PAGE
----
The doctor and a technician walked me through the whole procedure. They told me what they were going to do next, and it helped a lot to make me feel like I’m still in control  —  in a situation where I felt like I had lost control.

“One step at a time” was something I heard a lot over the next couple of days. Especially at that moment, I also felt very grateful to have access to health care, to prenatal care  —  it was a reminder how important it is for everyone.


I also learned that you can’t just eat something to make the heart grow the way it’s supposed to. You can’t just exercise more to prevent a CHD. It wasn’t my fault. It’s hard to accept that.

Then we scheduled an appointment for a fetal echocardiogram with a pediatric cardiologist. The day before the appointment, the CVS results came back. Everything was okay.

I felt relieved.

Suddenly there was hope again, but I also felt guilty for even being afraid of having a baby with a disability. It’s something I did not expect, something I wasn’t prepared for. I wasn’t sure how I could deal with it. What if the baby needed special care I couldn’t provide?

I was afraid of the unknown.

I connected with someone whose baby has a CHD. I also remembered Jimmy Kimmel’s emotional speech about his baby, who was born with a hole in its heart. I looked at Instagram pictures of his smiling son.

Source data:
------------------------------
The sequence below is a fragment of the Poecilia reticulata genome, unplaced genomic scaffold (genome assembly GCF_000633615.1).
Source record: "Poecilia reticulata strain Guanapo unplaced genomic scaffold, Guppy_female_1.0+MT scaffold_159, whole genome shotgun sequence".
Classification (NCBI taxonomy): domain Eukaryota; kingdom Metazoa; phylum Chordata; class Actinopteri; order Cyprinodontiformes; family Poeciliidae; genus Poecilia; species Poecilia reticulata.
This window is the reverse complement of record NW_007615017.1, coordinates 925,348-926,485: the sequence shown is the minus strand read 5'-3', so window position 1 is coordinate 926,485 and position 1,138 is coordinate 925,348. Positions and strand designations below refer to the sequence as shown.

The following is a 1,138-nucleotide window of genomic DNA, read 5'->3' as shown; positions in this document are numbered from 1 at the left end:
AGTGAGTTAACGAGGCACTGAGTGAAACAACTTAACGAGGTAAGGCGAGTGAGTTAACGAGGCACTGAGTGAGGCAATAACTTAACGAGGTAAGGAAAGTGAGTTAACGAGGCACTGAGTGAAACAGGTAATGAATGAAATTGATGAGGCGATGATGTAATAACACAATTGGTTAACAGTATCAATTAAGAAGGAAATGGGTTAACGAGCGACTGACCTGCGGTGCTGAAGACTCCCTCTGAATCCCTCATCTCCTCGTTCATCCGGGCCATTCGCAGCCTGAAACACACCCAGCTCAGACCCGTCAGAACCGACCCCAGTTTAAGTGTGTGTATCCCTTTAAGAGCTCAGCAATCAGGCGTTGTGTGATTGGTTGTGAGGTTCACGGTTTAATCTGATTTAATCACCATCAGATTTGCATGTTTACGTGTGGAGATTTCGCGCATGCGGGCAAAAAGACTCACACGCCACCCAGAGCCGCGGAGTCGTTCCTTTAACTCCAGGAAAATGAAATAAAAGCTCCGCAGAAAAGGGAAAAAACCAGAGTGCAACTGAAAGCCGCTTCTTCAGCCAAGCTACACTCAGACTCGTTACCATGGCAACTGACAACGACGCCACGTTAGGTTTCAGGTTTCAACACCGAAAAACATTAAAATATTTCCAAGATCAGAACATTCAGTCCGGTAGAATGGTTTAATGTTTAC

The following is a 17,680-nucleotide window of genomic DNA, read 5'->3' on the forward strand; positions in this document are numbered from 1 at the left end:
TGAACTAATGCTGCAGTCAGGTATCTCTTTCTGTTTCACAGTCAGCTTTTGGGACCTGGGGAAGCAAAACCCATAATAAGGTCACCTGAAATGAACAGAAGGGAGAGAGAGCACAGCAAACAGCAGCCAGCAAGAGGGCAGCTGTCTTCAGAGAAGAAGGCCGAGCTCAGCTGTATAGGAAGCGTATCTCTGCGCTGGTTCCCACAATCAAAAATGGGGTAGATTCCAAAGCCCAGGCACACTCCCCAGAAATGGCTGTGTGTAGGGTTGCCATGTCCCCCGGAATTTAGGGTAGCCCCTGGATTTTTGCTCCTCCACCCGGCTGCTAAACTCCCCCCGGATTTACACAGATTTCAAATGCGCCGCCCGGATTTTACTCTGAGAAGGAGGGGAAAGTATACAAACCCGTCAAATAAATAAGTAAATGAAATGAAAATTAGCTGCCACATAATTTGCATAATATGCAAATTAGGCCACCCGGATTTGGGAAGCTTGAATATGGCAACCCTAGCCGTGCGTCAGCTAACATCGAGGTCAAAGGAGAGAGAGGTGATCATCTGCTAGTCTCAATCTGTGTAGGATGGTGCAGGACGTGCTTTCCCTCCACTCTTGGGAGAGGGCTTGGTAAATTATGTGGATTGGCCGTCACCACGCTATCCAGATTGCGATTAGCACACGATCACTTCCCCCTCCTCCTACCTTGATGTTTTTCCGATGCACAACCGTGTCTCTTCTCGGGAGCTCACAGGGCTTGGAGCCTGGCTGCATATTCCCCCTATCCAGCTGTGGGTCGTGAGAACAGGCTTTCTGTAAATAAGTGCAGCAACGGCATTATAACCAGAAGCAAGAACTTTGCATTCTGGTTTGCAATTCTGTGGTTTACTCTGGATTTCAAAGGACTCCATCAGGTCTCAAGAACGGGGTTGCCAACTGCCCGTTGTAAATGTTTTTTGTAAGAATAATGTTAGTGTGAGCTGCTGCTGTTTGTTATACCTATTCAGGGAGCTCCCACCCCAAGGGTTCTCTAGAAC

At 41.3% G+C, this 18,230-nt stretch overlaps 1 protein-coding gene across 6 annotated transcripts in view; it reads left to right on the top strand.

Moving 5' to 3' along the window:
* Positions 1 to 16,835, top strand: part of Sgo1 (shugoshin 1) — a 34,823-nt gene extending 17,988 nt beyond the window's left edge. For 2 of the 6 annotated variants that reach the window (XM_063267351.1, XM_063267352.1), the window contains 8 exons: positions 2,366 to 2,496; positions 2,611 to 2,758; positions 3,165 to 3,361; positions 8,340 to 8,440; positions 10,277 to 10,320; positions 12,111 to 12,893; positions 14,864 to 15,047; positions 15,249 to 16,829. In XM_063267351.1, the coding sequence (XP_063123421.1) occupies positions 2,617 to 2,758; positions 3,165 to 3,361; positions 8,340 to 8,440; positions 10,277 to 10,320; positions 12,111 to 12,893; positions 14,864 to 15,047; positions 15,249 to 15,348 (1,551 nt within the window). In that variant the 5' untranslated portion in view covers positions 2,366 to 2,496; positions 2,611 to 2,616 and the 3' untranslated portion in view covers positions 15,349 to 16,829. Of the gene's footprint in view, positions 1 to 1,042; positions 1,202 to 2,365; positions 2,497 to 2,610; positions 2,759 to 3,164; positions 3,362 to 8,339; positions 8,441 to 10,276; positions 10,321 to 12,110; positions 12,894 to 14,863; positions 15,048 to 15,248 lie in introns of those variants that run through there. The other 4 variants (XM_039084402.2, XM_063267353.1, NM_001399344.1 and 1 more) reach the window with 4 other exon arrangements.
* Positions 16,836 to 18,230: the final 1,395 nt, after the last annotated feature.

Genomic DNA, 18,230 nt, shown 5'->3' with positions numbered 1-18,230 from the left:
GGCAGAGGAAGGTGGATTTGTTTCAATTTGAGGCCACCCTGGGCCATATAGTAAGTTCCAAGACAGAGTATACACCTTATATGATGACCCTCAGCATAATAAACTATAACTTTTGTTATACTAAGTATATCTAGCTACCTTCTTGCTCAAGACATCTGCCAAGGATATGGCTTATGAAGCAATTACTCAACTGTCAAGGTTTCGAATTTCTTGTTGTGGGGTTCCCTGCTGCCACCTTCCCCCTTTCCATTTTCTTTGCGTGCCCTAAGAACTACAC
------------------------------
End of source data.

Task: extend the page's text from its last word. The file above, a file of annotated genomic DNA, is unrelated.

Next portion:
I also met with a social worker, and she gave me a long list with resources. I talked to my midwife. She acknowledged my situation, and I knew she would be there for me along the way. No matter what.

Also, I found out that there are a lot of support groups out there, and that it’s okay to take care of my mental health situation too. To focus on my baby’s future also means that I have to focus on my own health.

I was reminded that other expectant mothers have miscarriages, find out about birth defects, or have abortions. We go through long periods of disappointment and grief without talking about it in public. One reason why I decided to publish my story is that I hope someone in a similar situation might feel less alone.

I was wondering if we should name the baby Lev, as I read somewhere that a family named their baby with a CHD after the Hebrew word for heart. I liked that idea.

When the day of the echocardiogram came I felt nervous, but also hopeful. Maybe it wouldn’t be as bad as we thought. Maybe we would have to spend a lot of time at the hospital, but that would be okay. If I couldn’t breastfeed, there would be a lactation consultant to talk about options.

If our grandparents in Europe couldn’t see the baby for the first couple of months, we would just do a lot of Skype calls. Our parents could visit us. They could support us. We were lucky because I was sure we could also somehow be able to afford a nanny to help us.

My husband and I could work from home. We would have a support system. We would all figure it out. I tried to convince myself that it would be fine. It would work out.

“Teresa,” the ultrasound technologist said, when she called us to the echocardiogram.